No Pay, No Play Has Modest Effect on Uninsured

Enactment of no pay, no play law has only a modest effect on the percentage of uninsured motorists within a state, says a study from the Insurance Research Council.

The Malvern, Pa.-based research group says it has developed a statistical model that estimates that the uninsured motorist rate can fall by as much as 1.6 percent after a state adopts a no pay, no play law.

The law prohibits uninsured drivers from collecting certain damages from negligent insured drivers, says the International Risk Management Institute. Typically, the uninsured cannot collect noneconomic damages and they are required to pay a large deductible before they can sue for property damage.

IRC says that at the present time ten states have no pay, no play laws on the books: Alaska, California, Iowa, Kansas, Louisiana, Michigan, New Jersey, North Dakota, Oklahoma and Oregon.

For states without a no pay, no play law in effect, IRC says it developed a mathematical model to estimate the compensation for noneconomic loss paid to uninsured third-party liability claimants in a given year.

Across all of the 39 states studied using 2007 data, the average noneconomic loss paid to uninsured claimants per state was $17.5 million. These findings suggest the average insured driver in 2007 paid an additional $4.69 ($5.10 in 2012 dollars) to address the average $17.5 million in noneconomic loss ($19.3 million on average in 2012 dollars) that was awarded to uninsured claimants in each state.

“The original intent of these laws was to relieve at-fault drivers who comply with state insurance requirements from having to compensate uninsured drivers for noneconomic damages. Yet, little research had been conducted analyzing the effect of no pay, no play laws on the overall insurance market,” said Elizabeth Sprinkel, senior vice president of IRC. “With this study, we now have more information on how these laws affect the population of motorists driving uninsured. This report, which also develops cost estimates for states that do not have no pay, no play laws on the books, highlights the benefits a strict law may provide to the average insured consumer.”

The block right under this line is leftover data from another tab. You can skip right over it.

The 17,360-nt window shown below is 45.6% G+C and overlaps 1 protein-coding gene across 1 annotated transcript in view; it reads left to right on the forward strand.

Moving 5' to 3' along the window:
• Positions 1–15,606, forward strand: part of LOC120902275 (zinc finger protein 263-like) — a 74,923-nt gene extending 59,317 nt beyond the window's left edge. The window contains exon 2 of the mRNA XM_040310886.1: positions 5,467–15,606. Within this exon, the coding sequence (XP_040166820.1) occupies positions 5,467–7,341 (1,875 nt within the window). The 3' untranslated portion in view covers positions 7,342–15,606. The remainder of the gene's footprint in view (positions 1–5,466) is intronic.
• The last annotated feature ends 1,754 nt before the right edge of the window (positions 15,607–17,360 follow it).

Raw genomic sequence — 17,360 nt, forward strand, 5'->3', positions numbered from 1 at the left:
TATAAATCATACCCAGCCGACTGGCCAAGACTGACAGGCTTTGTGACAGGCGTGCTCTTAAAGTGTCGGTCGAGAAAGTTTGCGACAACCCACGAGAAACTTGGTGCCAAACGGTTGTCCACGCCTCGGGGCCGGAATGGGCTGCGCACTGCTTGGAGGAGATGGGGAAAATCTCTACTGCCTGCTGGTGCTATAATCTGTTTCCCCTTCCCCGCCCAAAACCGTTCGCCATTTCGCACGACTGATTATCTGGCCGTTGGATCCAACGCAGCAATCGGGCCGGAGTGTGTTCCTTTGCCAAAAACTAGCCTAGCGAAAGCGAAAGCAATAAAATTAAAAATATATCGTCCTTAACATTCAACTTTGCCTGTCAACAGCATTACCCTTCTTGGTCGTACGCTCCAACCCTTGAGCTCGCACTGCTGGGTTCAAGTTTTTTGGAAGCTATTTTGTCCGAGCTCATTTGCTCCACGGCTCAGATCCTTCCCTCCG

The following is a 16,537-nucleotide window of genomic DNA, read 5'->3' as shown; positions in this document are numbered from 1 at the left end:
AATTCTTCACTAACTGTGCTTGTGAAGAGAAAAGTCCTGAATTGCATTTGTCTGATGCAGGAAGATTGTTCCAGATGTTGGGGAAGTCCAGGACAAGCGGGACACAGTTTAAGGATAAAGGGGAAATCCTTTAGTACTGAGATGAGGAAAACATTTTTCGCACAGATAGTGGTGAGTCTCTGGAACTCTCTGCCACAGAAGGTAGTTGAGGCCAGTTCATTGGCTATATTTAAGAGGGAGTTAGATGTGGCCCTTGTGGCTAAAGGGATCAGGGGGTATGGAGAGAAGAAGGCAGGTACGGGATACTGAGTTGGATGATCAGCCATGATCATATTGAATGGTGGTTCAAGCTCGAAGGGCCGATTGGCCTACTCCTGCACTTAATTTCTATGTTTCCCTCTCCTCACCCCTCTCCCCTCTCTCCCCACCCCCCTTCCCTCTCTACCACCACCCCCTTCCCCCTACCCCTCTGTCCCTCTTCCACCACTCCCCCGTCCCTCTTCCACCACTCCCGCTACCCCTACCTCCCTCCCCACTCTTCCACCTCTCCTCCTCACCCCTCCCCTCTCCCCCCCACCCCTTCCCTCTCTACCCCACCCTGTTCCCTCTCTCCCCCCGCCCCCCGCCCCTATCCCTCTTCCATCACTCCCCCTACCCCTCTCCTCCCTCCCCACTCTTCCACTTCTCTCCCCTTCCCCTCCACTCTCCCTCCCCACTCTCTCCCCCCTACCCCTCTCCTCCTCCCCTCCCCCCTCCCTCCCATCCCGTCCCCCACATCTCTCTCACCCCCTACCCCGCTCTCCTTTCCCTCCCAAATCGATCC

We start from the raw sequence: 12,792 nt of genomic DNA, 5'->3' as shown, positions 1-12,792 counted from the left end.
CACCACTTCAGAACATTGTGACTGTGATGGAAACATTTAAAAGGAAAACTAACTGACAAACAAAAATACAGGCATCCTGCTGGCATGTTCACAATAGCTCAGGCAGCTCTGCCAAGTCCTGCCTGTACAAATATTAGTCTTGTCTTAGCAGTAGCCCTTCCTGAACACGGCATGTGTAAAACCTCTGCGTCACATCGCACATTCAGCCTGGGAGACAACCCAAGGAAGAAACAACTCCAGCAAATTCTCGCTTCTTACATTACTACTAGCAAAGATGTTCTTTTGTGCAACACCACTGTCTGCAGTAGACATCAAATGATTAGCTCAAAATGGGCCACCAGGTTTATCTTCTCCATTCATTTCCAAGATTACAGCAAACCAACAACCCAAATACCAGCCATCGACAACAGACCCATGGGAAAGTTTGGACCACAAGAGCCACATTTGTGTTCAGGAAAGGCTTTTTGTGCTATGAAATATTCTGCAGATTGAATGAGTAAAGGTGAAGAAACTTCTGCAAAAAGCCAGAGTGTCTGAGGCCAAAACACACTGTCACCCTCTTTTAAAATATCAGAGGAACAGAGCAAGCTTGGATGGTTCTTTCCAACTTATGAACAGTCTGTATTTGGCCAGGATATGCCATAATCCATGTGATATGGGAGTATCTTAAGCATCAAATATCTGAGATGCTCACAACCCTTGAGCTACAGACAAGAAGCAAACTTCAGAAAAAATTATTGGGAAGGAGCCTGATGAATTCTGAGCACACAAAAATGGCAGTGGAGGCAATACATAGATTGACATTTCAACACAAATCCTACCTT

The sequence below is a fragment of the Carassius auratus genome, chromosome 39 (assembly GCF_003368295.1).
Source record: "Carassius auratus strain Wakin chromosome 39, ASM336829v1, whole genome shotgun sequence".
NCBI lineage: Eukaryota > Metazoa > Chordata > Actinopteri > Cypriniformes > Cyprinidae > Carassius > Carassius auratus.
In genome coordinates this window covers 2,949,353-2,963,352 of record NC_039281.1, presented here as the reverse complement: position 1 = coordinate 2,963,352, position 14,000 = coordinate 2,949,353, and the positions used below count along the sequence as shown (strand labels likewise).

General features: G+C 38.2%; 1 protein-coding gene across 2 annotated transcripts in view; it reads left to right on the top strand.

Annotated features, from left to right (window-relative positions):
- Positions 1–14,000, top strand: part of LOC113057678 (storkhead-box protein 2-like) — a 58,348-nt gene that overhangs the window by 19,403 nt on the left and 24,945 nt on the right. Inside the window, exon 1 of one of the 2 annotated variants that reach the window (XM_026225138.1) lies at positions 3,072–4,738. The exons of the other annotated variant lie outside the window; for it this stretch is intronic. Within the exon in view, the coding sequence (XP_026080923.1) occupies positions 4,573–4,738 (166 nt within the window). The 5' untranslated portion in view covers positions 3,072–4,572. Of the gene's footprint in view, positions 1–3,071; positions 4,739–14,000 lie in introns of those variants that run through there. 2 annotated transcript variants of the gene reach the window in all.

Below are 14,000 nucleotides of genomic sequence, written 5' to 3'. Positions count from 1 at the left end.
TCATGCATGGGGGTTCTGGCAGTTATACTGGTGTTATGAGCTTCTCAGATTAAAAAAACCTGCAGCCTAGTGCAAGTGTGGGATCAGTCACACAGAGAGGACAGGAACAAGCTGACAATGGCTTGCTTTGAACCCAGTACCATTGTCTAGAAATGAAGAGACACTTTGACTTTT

Copies of the study are available through the IRC’s website for $300 for an electronic version or $400 for a printed copy.

Comments

Resource Center

View All »

Contractors General Liability Coverage 102

What is a prior work exclusion? Which option is right for my client? Why do...

Guide: 5 Steps to Selling Cyber

Cyber risk and data security is on the agenda of every business owner and executive....

Citation Correlation

Do rigger and signalperson qualifications correlate with the cause of crane and rigging accidents? ...

Complete Guide to Electronic Signatures in Property & Casualty Insurance...

In property and casualty insurance, closing new business quickly is key. Learn how to leverage...

INSTANT ACCESS: Complimentary Sales Closer Questionnaires

Help property owners or managers compare your commercial residential property insurance coverage vs. the competition....

Determining Vacant Property Perils and Valuations

Are your clients fully covered for Vacant Properties? In this economic climate, your insureds may...

Risk Management for Law Firms

This package of 3 concise risk management articles offers straightforward content and practical suggestions law...

Guide: Top 15 E&O Risks-And How To Avoid Them

Accidents happen. But when it's an errors and omissions oversight, that accident can open your...

We'll Show You How to Reach Your Sales Goals

Whether you work alone or have a team of agents working for you, we can...

Get The Most From Your Book Of Business

Turn your existing book into an exclusive program or roll your book. Learn about the...

PropertyCasualty360 Daily eNews

Get P&C insurance news to stay ahead of the competition in one concise format - FREE. Sign Up Now!

Advertisement. Closing in 15 seconds.